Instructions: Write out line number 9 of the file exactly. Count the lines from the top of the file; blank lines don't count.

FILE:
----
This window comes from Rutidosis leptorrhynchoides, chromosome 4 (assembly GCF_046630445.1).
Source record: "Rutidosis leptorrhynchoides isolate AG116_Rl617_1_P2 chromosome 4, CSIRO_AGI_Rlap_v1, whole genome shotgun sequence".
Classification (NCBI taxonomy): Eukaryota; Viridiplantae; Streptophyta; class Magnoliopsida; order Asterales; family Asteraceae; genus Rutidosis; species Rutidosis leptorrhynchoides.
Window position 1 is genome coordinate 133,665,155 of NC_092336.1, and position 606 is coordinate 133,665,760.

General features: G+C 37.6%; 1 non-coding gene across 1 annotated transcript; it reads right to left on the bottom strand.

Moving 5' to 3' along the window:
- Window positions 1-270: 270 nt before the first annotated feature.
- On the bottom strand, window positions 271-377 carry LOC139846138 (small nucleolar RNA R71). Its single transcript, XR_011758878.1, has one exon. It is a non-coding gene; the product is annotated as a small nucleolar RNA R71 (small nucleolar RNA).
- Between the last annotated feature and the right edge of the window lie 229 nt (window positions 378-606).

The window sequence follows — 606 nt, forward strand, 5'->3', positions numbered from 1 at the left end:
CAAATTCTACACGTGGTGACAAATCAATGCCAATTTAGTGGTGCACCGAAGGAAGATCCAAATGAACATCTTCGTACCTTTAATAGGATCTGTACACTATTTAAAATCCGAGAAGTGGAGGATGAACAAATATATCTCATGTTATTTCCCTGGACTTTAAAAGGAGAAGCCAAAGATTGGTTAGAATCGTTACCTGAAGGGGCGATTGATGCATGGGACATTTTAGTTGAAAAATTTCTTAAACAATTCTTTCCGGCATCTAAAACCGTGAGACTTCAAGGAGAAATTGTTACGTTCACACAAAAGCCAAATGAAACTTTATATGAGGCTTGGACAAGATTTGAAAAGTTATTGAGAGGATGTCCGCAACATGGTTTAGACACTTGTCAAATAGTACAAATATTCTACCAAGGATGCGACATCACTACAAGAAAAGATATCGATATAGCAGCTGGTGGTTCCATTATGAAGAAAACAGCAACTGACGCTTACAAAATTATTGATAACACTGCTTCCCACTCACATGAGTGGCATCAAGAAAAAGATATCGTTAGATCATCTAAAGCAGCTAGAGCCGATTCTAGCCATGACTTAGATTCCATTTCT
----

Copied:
- Between the last annotated feature and the right edge of the window lie 229 nt (window positions 378-606).